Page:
47 Cal.2d 681, 6489, Madera Irr. Dist. v. All Persons
|Citation:||47 Cal.2d 681, 306 P.2d 886|
|Opinion Judge:|| Shenk|
|Party Name:||Madera Irr. Dist. v. All Persons|
|Attorney:|| David E. Peckinpah, Denver C. Peckinpah, Harold M. Child and L. N. Barber for Plaintiff and Appellant.  Edmund G. Brown, Attorney General, B. Abbott Goldberg and Adolphus Moscovitz, Deputy Attorneys General, Henry Holsinger, Principal Attorney, Division of Water Resources, and Gavin M. Cra...|
|Case Date:||January 24, 1957|
|Court:||Supreme Court of California|
[Copyrighted Material Omitted]
APPEALS from a judgment of the Superior Court of Madera County. Benjamin C. Jones, Judge.[*]
David E. Peckinpah, Denver C. Peckinpah, Harold M. Child and L. N. Barber for Plaintiff and Appellant.
Edmund G. Brown, Attorney General, B. Abbott Goldberg and Adolphus Moscovitz, Deputy Attorneys General, Henry Holsinger, Principal Attorney, Division of Water Resources, and Gavin M. Craig, Senior Attorney, for Defendants and Appellants.
Roy A. Gustafson, District Attorney (Ventura), James E. Dixon, Deputy District Attorney, J. Lee Rankin, Solicitor General of the United States, Perry W. Morton, Assistant Attorney General, David R. Warner and Roger P. Marquis, Attorneys, Department of Justice,  as Amici Curiae on behalf of Appellants.
Harry W. Horton, Horton & Knox, Denslow Green, Green, Green & Plumley, Chester R. Andrews, Mason A. Bailey, Coffee & Wolfe, Dowell & Thompson, Sherwood Green and Green, Green & Bartow for Respondents.
Brobeck, Phleger & Harrison, Herman Phleger, Alvin J. Rockwell and John M. Naff, Jr., as Amici Curiae on behalf of Respondents.
This is an appeal by the plaintiff Madera Irrigation District and certain of the defendants from a judgment refusing to confirm a proposed contract between the United States, acting by and through the Bureau of Reclamation of the Department of the Interior, and the plaintiff district. The contract is substantially the same as that considered in the companion case of Ivanhoe Irr. Dist. v. All Parties, ante, p. 597 , this day decided. Except as to certain matters hereinafter referred to the issues are also the same as in that case.
As in the Ivanhoe contract the United States undertook to deliver water for irrigation purposes from the Central Valley Project to the district and to expend funds for the construction of a distribution system within the district. This proceeding, also an in rem special proceeding to obtain the confirmation of the proposed contract, was brought by the district pursuant to the provisions of sections 22670 et seq. and section 23225 of the Water Code. The federal law (Omnibus Adjustment Act of 1926, section 46, 44 Stats. 649, 650, 43 U.S.C. section 423e, Federal Reclamation Laws Ann. 318-319) and article 36 of the contract require the validity or invalidity thereof to be determined by a court of competent jurisdiction. The contract in question was entered into on May 14, 1951, by the district acting under the Irrigation District Federal Cooperation Law. (Wat. Code, sections 23175 et seq.) On the 26th of March, 1951, the California Districts Securities Commission, with reservations, approved the contract (Wat. Code, sections 23222, 24253), and the electors of the district subsequently approved it by a vote of 1979 to 755 (Wat. Code, sections 23220, 23221, 21925-21935). The district commenced this proceeding on the 21st day of May, 1951. Eighty-six landowners within the district, and four landowners outside of the district filed answers in which they opposed the confirmation of the contract. The State of California and the Water Project Authority of the State of California, by and through the attorney general, filed a joint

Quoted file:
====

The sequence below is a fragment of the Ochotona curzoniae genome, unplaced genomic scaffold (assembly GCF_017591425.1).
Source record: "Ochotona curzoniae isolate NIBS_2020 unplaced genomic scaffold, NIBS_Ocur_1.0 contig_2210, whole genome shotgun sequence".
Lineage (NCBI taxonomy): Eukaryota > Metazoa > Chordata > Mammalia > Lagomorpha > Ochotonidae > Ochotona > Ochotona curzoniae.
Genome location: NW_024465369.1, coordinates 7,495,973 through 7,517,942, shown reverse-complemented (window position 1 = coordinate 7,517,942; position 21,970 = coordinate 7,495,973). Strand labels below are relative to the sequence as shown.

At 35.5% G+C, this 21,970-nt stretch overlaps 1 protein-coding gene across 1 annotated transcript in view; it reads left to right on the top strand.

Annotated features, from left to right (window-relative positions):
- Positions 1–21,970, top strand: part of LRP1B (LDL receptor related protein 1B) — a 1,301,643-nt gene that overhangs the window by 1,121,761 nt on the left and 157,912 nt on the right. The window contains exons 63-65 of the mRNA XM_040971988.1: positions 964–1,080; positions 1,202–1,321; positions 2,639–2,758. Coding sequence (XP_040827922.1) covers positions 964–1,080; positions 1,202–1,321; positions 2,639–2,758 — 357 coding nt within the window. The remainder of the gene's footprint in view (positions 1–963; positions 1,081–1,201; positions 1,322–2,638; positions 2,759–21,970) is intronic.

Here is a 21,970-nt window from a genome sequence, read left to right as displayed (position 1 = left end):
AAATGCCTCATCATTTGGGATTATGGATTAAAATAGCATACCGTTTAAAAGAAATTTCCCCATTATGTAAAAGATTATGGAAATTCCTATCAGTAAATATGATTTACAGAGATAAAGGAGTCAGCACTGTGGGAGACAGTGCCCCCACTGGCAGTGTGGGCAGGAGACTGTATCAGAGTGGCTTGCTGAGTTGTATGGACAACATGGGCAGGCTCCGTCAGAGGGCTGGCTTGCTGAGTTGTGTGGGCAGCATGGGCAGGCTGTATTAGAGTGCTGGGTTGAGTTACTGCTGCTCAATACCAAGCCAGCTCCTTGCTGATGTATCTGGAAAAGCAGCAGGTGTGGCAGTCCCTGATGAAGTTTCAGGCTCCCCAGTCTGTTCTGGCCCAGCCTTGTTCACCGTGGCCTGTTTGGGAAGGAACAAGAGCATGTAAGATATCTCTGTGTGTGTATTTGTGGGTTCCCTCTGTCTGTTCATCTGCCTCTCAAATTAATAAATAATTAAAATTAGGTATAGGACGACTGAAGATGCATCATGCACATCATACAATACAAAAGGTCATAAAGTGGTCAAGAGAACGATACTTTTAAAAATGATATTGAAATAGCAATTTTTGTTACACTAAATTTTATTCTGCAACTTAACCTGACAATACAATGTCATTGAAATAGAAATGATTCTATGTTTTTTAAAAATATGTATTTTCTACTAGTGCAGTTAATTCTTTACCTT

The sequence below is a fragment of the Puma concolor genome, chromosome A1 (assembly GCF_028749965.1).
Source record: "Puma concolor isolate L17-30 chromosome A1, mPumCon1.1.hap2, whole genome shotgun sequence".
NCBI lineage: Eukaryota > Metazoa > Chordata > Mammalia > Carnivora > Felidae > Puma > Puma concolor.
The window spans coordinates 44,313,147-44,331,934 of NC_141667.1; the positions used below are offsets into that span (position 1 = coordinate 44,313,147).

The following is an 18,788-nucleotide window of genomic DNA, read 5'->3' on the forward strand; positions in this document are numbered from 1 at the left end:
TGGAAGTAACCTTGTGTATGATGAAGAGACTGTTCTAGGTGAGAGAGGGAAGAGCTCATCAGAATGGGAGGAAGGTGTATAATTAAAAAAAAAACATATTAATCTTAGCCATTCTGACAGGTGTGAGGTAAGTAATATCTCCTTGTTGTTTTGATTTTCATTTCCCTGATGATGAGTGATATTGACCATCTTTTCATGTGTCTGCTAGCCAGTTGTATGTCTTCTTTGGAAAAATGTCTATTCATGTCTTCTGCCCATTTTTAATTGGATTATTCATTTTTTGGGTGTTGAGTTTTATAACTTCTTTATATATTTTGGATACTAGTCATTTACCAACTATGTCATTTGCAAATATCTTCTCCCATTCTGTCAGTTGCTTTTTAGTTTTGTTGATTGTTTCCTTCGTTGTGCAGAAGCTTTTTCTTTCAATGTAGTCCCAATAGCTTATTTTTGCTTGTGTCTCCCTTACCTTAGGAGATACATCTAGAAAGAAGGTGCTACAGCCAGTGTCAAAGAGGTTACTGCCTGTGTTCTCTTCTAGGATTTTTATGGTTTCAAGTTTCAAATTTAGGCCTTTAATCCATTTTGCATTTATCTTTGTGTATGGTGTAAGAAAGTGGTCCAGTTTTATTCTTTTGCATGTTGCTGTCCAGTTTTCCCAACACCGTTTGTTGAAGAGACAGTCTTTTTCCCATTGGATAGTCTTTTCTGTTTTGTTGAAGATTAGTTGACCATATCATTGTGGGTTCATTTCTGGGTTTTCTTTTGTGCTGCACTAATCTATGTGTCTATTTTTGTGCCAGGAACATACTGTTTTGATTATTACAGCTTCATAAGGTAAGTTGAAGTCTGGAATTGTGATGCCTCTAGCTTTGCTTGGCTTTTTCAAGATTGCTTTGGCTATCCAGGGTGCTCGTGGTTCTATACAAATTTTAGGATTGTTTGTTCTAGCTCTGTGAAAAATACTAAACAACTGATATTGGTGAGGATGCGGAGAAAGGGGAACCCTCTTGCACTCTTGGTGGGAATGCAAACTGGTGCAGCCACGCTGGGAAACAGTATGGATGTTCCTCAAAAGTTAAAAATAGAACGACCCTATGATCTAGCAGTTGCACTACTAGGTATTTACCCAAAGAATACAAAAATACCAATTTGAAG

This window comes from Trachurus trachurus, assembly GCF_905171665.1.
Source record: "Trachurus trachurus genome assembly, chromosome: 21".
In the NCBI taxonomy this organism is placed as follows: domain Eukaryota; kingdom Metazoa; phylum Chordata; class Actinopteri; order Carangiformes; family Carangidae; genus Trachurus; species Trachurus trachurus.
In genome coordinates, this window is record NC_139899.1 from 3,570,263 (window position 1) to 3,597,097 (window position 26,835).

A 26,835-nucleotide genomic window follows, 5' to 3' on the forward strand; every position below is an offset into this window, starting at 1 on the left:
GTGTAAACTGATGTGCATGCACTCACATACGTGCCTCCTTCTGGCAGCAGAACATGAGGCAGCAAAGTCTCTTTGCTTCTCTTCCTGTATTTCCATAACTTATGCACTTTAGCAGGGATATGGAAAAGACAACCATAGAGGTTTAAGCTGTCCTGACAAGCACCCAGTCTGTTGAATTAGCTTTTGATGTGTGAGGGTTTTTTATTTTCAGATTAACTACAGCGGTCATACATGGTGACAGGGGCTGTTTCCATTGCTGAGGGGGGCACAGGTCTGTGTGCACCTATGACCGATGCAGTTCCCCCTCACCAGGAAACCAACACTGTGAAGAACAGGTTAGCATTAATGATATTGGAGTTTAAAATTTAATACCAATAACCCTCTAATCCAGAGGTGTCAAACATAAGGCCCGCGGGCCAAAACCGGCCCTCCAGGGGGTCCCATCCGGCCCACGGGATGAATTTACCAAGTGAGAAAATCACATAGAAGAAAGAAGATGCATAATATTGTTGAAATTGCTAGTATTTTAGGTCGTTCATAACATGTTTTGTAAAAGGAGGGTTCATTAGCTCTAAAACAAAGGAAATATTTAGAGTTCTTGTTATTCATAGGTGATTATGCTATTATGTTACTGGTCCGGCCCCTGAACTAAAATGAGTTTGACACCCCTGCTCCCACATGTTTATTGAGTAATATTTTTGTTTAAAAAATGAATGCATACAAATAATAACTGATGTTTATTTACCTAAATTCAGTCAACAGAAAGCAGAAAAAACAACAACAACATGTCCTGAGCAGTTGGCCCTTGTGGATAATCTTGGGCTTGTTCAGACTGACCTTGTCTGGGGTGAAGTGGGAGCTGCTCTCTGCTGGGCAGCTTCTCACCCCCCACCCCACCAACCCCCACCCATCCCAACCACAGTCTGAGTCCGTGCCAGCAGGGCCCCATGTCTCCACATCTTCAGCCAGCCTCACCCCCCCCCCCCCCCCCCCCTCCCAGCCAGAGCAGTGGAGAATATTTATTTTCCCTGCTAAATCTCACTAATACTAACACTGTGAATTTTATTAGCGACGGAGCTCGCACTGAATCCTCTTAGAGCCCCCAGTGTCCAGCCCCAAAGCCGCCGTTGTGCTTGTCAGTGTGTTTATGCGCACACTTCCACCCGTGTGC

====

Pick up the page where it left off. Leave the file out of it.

answer. The state prayed that the contract be validated and a separate prayer recited that the Water Project Authority "is not taking any position upon the validity of the contract" and requested the court to declare that its decree "does not purport to be an adjudication of the right or interest of the State of California or its agencies ... or of the right or interest of the United States or its agencies ... in or to the water or water rights ... involved in the Central Valley Project."
After the statutory time for filing an answer had expired, leave of the court was granted the State Engineer of the State of California, acting in his capacity as such and ex-officio as Chief of the Division of Water Resources, Department of Public Works, to file a separate answer by counsel for the Division of Water Resources. The State Engineer took no position as to the validity of the contract, stating that his object was to protect the state law relating to water use and control. Regional counsel for the Bureau of Reclamation of the Department of the Interior were granted leave by the court to appear as amici curiae and as such participated throughout the proceedings in the trial court in support of the confirmation of the contract.